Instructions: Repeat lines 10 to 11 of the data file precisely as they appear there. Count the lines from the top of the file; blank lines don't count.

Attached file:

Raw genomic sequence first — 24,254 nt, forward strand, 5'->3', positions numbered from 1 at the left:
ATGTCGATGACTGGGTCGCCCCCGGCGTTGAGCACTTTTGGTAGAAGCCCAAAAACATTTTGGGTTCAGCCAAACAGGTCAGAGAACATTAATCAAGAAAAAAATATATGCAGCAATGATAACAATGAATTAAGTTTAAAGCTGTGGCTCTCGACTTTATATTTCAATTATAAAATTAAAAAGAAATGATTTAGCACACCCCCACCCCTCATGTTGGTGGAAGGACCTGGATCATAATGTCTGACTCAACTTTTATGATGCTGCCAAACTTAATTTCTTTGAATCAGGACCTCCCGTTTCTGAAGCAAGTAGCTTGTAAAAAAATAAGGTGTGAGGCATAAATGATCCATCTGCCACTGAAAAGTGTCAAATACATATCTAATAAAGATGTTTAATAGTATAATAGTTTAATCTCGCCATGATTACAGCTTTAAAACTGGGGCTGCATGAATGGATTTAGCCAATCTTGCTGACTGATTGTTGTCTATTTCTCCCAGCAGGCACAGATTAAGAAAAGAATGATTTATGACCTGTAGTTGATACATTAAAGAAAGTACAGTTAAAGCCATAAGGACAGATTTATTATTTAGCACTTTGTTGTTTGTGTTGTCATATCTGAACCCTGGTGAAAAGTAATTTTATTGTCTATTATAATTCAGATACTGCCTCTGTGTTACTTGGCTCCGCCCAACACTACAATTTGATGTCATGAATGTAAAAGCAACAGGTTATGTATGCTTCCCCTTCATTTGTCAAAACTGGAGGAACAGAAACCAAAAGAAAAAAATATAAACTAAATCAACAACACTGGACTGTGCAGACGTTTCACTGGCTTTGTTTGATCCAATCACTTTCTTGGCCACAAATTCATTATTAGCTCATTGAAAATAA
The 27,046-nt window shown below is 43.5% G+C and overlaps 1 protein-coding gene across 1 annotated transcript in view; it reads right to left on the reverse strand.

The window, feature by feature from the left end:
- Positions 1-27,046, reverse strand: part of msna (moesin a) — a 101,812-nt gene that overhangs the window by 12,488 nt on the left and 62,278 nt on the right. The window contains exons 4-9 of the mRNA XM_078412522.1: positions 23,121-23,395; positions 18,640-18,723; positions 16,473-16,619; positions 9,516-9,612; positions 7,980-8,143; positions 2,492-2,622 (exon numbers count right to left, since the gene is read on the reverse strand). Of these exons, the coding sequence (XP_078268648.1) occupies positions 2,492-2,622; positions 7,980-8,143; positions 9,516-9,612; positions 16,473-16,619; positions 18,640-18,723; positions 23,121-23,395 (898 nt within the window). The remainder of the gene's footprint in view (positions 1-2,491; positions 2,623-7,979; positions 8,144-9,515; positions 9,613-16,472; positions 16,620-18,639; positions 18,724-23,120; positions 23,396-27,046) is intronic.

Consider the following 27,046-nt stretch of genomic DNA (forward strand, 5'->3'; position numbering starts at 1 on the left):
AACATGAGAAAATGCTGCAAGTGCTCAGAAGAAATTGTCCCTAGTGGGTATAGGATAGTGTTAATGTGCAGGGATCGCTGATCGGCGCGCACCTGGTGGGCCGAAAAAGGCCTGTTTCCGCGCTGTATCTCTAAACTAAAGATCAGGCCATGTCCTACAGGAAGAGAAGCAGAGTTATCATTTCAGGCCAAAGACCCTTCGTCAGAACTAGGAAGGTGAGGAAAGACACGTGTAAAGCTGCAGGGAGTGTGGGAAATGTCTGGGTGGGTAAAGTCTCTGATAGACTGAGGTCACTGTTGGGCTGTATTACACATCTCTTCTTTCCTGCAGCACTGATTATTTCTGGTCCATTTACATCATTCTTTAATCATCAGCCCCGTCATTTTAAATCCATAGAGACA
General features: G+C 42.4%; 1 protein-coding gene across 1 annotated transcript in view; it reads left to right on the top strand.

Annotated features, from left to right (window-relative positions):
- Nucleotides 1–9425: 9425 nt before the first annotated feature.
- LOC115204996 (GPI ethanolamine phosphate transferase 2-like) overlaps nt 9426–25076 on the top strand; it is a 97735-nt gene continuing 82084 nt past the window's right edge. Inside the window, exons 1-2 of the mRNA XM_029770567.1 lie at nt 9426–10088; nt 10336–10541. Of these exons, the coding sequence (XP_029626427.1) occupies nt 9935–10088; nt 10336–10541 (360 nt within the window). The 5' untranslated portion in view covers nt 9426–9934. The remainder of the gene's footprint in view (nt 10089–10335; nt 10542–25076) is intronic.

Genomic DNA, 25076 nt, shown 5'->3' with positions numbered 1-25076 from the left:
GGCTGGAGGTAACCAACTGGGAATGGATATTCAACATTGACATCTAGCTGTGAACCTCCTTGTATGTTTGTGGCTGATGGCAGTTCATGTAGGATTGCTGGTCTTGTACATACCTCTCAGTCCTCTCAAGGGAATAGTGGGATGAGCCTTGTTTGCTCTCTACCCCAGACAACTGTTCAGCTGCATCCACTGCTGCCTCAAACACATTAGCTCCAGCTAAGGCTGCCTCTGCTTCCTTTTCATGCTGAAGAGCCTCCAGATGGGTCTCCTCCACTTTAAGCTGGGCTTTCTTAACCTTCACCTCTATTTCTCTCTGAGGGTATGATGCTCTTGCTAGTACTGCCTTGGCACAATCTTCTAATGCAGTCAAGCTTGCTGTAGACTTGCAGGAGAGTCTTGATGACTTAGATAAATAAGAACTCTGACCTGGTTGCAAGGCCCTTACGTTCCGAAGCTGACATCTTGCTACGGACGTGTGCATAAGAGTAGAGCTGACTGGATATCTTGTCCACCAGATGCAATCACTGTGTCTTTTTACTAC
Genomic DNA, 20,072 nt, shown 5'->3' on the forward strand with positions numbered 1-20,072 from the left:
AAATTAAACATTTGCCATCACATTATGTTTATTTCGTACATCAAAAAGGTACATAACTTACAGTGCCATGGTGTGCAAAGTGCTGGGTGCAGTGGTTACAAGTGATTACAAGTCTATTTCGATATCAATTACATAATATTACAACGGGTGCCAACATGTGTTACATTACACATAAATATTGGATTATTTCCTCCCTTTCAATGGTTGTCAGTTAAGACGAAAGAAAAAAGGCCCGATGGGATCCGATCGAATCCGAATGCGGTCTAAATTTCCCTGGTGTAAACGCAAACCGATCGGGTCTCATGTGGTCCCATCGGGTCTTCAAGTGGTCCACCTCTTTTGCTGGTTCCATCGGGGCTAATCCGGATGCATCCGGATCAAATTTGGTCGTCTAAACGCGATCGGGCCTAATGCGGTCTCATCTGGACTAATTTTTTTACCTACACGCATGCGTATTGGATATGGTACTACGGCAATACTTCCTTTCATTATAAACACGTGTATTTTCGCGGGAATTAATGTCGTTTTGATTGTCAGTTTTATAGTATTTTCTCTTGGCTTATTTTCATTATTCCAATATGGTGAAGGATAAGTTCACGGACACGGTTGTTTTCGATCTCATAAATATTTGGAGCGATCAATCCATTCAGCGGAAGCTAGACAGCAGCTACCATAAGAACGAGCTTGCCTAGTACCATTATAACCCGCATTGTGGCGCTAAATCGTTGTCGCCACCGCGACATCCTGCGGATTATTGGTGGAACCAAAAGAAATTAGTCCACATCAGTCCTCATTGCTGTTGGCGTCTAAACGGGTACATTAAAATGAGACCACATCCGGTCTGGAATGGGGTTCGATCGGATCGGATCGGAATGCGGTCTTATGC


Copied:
- Nucleotides 1–9425: 9425 nt before the first annotated feature.
- LOC115204996 (GPI ethanolamine phosphate transferase 2-like) overlaps nt 9426–25076 on the top strand; it is a 97735-nt gene continuing 82084 nt past the window's right edge. Inside the window, exons 1-2 of the mRNA XM_029770567.1 lie at nt 9426–10088; nt 10336–10541. Of these exons, the coding sequence (XP_029626427.1) occupies nt 9935–10088; nt 10336–10541 (360 nt within the window). The 5' untranslated portion in view covers nt 9426–9934. The remainder of the gene's footprint in view (nt 10089–10335; nt 10542–25076) is intronic.